Lacking a moral compass, more than a handful of Northern civil rights workers became hustlers if not downright criminals. Most important of all, by insisting that everything was a struggle for power, Northern activists all too often treated whites as enemies to be fought rather than allies to be cultivated. Justified or not, black power produced a white backlash. To advance in American society, any minority needs allies. What she did was no different. She told him to murder somebody. There is a reason for this: because words are not enough to convict.
Your analogy of soliciting a hitman to commit murder to badgering someone to commit suicide begs the question, can someone commit homicide against themselves? In my view, one cannot.
If a homicide did not occur as a result of her ugly behavior, a charge of homicide is not appropriate. If the legislature in response to this tragedy sees fit to expand the definition of homicide to include badgering someone to commit suicide, they have this as an option. And, I could even support it.
In my view, feelings of justifiable outrage and political appeasement , were substituted here for the rule of law. This amounts to little more than vigilantly justice. Whatever she gets, she deserves, but this improper charging of crime, as a public policy in a free-society of laws cannot be permitted to stand; the consequences are too great and too detrimental to personal freedom and our system of governance. This essay and string of commentary offers insights well beyond Free Speech protections.
It really speaks to what the role of government should be in a free-society and what the role of the individual and family. I am making the broader policy statement, that morality cannot be legislated or a product of public school policy. Certainly, the government and schools have a role to play in promoting and reinforcing moral behavior in young people, but morality training MUST begin and be the primary function of family.
Oh, sure, you can pass laws that require people to act in a certain manner, to stop someone from stepping off a cliff, to call the Police when a crime in progress is being witnessed. Or, prohibit a particular type of speech. But, this does not make a moral people. It seems to me, this is nowhere more relevant, than in our current day, and under the current Administrative State mindset in operation in so much thought today, where it is seen as a good for government to displace family. Of which, the case of Sweet Little Charlie Gard is a most glaring and horrendous illustration.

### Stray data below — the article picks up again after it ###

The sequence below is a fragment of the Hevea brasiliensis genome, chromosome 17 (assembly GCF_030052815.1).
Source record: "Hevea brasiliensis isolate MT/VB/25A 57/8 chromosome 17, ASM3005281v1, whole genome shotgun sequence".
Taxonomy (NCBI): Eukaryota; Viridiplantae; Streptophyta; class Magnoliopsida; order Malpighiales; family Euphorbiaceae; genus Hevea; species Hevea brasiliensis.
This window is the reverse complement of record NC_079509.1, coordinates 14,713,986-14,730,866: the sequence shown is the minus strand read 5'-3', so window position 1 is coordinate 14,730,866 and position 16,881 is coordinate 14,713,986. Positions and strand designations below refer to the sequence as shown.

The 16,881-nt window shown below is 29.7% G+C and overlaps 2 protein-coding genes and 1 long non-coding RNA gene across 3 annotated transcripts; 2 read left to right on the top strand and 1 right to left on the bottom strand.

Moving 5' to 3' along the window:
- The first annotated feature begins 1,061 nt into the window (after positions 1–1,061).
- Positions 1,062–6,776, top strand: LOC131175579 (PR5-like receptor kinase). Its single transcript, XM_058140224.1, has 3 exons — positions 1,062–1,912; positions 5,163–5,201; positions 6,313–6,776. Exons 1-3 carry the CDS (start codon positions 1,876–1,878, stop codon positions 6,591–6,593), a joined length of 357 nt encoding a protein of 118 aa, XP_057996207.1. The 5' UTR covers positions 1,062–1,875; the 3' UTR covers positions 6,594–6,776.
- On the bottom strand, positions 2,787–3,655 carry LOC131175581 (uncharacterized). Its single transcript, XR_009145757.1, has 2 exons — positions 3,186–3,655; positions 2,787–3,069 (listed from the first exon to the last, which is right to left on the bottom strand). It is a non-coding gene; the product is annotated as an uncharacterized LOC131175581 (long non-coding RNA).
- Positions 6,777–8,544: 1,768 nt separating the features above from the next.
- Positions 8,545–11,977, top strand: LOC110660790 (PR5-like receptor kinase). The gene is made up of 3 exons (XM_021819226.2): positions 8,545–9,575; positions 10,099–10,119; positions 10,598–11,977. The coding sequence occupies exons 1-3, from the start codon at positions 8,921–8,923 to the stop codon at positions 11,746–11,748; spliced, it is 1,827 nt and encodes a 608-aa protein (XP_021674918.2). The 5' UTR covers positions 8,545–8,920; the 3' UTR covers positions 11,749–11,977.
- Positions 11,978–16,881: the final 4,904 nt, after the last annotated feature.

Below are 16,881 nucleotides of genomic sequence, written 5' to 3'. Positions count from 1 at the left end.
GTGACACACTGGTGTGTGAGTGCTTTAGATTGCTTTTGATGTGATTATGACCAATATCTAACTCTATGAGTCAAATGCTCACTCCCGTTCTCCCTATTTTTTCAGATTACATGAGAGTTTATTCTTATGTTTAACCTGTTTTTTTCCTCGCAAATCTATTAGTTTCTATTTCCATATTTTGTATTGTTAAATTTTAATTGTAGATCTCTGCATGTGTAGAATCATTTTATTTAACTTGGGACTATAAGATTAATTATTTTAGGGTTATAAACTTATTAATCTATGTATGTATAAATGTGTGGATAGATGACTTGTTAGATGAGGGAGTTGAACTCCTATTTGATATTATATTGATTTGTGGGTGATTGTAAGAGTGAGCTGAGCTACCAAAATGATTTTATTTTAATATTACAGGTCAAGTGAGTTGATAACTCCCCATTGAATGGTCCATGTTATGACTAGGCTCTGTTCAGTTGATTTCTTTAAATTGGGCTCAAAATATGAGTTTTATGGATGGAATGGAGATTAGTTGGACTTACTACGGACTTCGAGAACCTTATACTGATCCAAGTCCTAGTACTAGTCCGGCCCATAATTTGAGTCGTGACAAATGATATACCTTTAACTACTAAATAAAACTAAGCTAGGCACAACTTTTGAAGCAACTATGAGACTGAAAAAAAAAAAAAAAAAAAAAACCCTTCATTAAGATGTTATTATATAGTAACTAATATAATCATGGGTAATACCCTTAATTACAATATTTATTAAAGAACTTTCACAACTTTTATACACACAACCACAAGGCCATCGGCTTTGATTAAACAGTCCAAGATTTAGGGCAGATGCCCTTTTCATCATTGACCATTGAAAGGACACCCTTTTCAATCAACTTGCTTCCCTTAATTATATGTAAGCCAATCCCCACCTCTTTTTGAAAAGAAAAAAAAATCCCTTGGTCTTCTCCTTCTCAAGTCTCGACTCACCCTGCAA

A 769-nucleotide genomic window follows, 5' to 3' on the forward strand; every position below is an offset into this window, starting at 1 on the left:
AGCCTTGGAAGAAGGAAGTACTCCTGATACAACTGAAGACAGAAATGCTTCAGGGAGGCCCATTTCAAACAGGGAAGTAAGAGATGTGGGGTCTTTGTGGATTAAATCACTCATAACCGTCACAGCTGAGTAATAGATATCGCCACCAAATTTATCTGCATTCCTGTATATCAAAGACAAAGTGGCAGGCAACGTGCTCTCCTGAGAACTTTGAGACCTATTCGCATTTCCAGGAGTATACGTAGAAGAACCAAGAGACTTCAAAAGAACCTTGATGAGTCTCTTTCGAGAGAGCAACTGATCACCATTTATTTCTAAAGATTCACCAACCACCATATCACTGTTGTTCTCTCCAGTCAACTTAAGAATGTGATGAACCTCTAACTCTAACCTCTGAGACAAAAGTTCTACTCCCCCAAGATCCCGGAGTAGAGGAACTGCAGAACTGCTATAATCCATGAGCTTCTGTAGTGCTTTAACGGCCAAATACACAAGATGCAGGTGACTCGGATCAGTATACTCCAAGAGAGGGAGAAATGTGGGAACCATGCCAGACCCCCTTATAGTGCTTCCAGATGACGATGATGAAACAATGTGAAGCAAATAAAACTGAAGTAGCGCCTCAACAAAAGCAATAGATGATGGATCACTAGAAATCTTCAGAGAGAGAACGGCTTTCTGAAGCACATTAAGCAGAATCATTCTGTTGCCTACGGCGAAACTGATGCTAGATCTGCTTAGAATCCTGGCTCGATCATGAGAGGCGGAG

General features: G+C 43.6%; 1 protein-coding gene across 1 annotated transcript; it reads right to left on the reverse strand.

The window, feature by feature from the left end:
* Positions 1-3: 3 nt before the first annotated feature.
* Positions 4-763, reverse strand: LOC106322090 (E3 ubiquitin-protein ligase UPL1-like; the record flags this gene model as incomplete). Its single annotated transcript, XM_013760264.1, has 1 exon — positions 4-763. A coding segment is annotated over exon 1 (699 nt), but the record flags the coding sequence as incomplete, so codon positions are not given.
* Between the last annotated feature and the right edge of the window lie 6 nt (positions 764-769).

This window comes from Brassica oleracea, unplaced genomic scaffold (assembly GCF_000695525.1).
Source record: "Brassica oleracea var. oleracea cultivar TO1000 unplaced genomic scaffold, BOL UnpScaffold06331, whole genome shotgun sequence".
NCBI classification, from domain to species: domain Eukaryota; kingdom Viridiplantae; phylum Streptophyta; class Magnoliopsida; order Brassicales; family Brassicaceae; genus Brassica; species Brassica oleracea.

And, I think the Framers of the U. Constitution intended for this to also be their admonishment for what makes good government of a moral people. Agreed, the free speech issue was raised along the way, although minimized so much by the Mass. SCt in its interlocutory decision that I referred to. Are we to assert then that! An odd outcome to be sure?
However, on the other hand, if the psychiatrist was treating the suicidal person, and thus bearing a duty to that person, it may rise to this heightened level and not be protected speech. The girl clearly had a humanitarian duty to seek help for this young man, and she clearly acted in an ugly manner, and let me make it clear, I have no sympathy for the position she now finds herself in, she deserves it, but does this rise to Involuntary manslaughter?
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And, of course, her own conscience if she has one and that final one to which we all must answer. First amendment rights in this case? The many comments on both sides will hang a jury pool?
Her rights go so far, after that she for sure crossed that line of no return, that is causing a murder. Not reporting it? Good points.
Accepting that this young man was obviously mentally and emotionally disturbed to be on the brink of taking his own life and to follow through on it, this state of mind likely making it difficult or impossible for him to think and act rationally, and perhaps owing to him a greater duty of protections.
It seems we as a society are chronically discounting, or have begun to completely abandon the notion of personal responsibility for personal actions. In my view, not a good thing even in the most heart wrenching of circumstances.
If this is a case about failing to provide duty where a legal the moral duty is obvious, but not withstanding duty has been created, then I am more apt to support the prosecution and the conviction. Conversely, if this case was prosecuted as, or is subsequently exploited to garner support for the weakening of the 1st Amendment protections of free-speech, I would be extremely hesitant to support, on these terms, the prosecution or conviction.
Respecting opinions all ready been given on the website, one thing comes to mind in relation to the excuse of free speech.